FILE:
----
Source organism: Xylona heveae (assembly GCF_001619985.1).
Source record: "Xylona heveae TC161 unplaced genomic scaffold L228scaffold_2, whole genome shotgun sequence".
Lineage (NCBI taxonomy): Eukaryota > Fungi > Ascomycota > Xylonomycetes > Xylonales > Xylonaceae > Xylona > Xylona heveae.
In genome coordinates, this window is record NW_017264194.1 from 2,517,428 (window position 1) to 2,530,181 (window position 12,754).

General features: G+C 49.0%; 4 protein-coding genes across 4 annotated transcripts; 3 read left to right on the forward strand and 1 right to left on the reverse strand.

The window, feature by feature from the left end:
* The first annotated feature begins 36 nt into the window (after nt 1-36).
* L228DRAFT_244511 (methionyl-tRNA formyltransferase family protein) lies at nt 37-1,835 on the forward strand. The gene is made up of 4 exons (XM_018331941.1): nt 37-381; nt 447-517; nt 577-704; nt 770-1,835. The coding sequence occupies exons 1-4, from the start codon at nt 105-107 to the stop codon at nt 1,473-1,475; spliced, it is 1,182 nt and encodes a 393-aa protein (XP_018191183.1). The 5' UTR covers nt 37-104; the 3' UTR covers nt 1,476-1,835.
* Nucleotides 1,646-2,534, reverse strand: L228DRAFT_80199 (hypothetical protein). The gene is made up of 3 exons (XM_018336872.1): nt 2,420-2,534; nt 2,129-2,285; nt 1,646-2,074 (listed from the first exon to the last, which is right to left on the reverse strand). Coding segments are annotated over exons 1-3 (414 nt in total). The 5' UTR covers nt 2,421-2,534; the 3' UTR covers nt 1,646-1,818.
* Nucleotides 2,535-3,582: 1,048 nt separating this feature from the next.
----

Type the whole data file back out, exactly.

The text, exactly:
Source organism: Xylona heveae (assembly GCF_001619985.1).
Source record: "Xylona heveae TC161 unplaced genomic scaffold L228scaffold_2, whole genome shotgun sequence".
Lineage (NCBI taxonomy): Eukaryota > Fungi > Ascomycota > Xylonomycetes > Xylonales > Xylonaceae > Xylona > Xylona heveae.
In genome coordinates, this window is record NW_017264194.1 from 2,517,428 (window position 1) to 2,530,181 (window position 12,754).

General features: G+C 49.0%; 4 protein-coding genes across 4 annotated transcripts; 3 read left to right on the forward strand and 1 right to left on the reverse strand.

The window, feature by feature from the left end:
* The first annotated feature begins 36 nt into the window (after nt 1-36).
* L228DRAFT_244511 (methionyl-tRNA formyltransferase family protein) lies at nt 37-1,835 on the forward strand. The gene is made up of 4 exons (XM_018331941.1): nt 37-381; nt 447-517; nt 577-704; nt 770-1,835. The coding sequence occupies exons 1-4, from the start codon at nt 105-107 to the stop codon at nt 1,473-1,475; spliced, it is 1,182 nt and encodes a 393-aa protein (XP_018191183.1). The 5' UTR covers nt 37-104; the 3' UTR covers nt 1,476-1,835.
* Nucleotides 1,646-2,534, reverse strand: L228DRAFT_80199 (hypothetical protein). The gene is made up of 3 exons (XM_018336872.1): nt 2,420-2,534; nt 2,129-2,285; nt 1,646-2,074 (listed from the first exon to the last, which is right to left on the reverse strand). Coding segments are annotated over exons 1-3 (414 nt in total). The 5' UTR covers nt 2,421-2,534; the 3' UTR covers nt 1,646-1,818.
* Nucleotides 2,535-3,582: 1,048 nt separating this feature from the next.